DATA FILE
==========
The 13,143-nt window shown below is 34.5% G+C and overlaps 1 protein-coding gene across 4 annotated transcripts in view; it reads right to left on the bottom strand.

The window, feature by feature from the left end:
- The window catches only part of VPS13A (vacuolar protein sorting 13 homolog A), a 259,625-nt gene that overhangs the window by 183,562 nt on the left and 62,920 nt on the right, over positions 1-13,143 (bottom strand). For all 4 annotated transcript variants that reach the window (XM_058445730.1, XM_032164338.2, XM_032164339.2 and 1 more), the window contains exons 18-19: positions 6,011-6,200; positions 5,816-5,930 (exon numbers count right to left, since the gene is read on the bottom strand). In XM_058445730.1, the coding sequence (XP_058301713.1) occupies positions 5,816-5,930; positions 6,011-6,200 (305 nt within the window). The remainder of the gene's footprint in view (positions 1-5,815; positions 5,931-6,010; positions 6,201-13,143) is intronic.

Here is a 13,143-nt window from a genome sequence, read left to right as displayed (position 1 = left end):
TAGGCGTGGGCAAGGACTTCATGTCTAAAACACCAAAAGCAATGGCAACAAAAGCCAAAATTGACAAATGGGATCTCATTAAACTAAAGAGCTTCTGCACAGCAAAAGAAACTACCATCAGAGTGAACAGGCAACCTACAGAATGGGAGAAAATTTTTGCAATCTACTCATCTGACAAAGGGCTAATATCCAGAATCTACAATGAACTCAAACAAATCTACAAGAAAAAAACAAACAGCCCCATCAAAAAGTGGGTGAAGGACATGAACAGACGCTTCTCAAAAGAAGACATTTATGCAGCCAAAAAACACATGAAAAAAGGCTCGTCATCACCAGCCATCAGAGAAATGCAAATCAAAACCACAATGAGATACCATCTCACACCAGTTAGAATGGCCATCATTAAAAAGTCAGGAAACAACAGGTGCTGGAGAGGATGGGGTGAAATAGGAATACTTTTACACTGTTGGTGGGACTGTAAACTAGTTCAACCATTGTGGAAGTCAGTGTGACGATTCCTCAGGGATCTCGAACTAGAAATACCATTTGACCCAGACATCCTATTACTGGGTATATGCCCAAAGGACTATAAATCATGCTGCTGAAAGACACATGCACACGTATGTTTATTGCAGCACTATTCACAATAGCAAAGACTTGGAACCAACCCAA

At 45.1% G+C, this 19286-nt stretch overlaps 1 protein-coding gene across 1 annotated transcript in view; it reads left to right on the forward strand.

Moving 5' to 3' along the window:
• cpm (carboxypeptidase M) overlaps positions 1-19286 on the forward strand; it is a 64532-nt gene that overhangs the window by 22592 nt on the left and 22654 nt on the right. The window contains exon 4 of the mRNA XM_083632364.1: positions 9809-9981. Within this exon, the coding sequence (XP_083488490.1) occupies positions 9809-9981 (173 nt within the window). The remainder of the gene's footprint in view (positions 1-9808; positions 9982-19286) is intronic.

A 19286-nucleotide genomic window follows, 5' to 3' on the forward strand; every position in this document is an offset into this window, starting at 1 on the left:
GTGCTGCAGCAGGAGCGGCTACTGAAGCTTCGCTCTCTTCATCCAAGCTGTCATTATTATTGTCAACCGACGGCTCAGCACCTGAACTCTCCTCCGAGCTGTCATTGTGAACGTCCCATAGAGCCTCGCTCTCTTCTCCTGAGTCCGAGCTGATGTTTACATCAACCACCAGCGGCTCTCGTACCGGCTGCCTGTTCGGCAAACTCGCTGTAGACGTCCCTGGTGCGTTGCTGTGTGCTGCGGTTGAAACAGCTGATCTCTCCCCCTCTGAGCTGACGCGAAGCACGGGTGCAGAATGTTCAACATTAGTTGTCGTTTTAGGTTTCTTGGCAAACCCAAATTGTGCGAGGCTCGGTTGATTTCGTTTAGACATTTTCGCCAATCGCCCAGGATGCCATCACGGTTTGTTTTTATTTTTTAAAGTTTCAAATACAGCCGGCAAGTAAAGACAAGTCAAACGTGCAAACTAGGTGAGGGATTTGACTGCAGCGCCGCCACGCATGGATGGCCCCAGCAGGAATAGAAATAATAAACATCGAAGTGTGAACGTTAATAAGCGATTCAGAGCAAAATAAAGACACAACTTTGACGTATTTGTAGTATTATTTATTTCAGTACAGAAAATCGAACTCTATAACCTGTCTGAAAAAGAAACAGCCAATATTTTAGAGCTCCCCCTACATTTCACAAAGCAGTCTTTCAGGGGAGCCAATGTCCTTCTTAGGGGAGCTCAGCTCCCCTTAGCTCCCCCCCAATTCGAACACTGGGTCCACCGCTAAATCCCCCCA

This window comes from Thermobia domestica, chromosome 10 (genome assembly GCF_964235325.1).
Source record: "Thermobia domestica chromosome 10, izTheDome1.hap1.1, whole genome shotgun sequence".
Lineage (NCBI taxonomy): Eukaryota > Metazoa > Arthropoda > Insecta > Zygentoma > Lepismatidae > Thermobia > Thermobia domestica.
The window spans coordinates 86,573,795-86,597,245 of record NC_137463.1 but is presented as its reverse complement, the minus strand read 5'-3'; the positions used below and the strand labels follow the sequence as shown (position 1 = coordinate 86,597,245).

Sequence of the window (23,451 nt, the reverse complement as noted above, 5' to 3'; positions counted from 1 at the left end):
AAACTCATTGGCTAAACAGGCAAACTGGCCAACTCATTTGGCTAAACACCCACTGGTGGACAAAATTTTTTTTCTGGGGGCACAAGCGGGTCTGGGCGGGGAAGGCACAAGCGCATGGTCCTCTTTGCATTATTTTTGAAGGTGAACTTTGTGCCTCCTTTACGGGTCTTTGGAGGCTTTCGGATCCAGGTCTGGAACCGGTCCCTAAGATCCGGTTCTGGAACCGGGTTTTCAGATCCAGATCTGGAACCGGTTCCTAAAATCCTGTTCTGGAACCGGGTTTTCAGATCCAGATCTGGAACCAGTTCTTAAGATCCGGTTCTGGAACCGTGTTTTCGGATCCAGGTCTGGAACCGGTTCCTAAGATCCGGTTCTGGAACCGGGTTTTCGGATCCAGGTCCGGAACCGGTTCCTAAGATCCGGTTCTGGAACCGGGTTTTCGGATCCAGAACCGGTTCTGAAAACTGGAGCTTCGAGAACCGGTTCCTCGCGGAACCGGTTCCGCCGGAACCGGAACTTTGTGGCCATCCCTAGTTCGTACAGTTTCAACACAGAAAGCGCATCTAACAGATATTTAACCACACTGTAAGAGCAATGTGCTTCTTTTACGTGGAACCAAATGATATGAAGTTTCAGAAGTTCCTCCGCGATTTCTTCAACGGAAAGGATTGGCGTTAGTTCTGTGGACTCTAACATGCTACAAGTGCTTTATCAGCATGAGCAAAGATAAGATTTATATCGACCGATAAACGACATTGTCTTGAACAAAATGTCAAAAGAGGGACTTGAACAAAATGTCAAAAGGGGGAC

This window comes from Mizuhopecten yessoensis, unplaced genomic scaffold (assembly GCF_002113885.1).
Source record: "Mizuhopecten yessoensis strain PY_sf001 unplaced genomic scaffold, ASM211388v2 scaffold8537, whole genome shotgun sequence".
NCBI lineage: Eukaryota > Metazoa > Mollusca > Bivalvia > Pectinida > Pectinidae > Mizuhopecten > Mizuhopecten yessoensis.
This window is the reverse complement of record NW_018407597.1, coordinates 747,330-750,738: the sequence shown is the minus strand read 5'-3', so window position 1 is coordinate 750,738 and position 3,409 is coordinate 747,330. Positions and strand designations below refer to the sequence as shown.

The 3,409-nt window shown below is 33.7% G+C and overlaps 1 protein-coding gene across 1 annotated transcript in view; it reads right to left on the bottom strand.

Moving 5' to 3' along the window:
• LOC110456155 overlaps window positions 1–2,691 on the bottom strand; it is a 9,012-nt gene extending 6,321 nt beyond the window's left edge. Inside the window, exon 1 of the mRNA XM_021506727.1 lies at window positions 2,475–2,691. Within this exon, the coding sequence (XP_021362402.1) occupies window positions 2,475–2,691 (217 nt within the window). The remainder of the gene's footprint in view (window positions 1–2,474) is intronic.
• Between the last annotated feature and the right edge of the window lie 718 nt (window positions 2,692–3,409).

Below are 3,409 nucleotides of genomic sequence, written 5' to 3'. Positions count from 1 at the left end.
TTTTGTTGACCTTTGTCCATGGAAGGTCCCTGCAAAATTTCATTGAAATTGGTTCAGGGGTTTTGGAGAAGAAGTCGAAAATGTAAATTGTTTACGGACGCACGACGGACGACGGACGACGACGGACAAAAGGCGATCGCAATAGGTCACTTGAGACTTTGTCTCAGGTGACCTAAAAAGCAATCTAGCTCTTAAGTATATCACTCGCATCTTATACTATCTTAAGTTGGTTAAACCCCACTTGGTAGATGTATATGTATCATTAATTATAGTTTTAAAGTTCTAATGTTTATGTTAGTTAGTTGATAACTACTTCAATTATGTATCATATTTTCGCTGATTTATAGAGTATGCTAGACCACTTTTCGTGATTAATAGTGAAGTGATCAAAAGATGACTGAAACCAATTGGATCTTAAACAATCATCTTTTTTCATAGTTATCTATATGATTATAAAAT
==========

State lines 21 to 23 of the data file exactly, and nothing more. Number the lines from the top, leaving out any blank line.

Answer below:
The 3,409-nt window shown below is 33.7% G+C and overlaps 1 protein-coding gene across 1 annotated transcript in view; it reads right to left on the bottom strand.

Moving 5' to 3' along the window:
• LOC110456155 overlaps window positions 1–2,691 on the bottom strand; it is a 9,012-nt gene extending 6,321 nt beyond the window's left edge. Inside the window, exon 1 of the mRNA XM_021506727.1 lies at window positions 2,475–2,691. Within this exon, the coding sequence (XP_021362402.1) occupies window positions 2,475–2,691 (217 nt within the window). The remainder of the gene's footprint in view (window positions 1–2,474) is intronic.